Stage 2: No platform is an island
Vendors quickly learned the value of connecting individual computers together to create information networks. During the early PC era, email was new and underwent a lengthy development and standardization period, while email was already a well-established service by the time smartphones and tablets hit the market.
But email was not nearly enough--giving a worker the ability to store and share files are what changed the way business got done during the PC era. Now Box, Dropbox, Google, Hightail, Microsoft and many other cloud service vendors power mobile file sharing with colleagues through file sync and share, or FSS, cloud technologies. On-the-go file sharing defines today's anytime, anywhere workplace.
Stage 3: Management and security
Next, organizations realized they needed to control PCs and mobile devices to prevent the leakage of important documents and competitive information as employee usage grew. So a new breed of management and security products appeared on the market for both PCs and mobile devices to help organizations provision applications, deploy software, and manage hardware inventory and configuration.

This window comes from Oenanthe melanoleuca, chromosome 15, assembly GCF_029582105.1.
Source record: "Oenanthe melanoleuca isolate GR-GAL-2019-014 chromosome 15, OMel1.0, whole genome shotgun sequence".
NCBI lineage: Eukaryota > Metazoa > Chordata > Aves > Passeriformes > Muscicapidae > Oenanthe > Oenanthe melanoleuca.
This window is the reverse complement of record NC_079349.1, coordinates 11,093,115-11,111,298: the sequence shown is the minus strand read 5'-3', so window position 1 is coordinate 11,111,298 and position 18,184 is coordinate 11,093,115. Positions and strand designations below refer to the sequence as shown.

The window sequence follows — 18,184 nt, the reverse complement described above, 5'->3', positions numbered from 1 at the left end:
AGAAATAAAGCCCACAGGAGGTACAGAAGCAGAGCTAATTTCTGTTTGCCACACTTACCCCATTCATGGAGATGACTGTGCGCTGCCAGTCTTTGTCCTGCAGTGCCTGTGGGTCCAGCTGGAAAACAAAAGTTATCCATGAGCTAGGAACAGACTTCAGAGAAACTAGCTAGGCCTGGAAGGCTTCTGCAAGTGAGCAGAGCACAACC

In the PC era, this product genre was called systems management, while in the mobile era, it is known as Mobile Device Management, or MDM. Interestingly, both PC FSS and systems management, and mobile and MDM markets developed as parallel universes with almost no overlap between the vendors operating in each market.
Where we are today
Stage 4: Consolidation of infrastructure
At this stage of technology cycles, two things become clear; first, there isn't enough business for all the players, and second, it costs a lot of money to survive the market shakeout. This is the here and now.
As competition heats up, there is a massive market share land grab. Vendors either buy market share by offering free--or almost free--services or differentiate their offering and continue to command a premium price.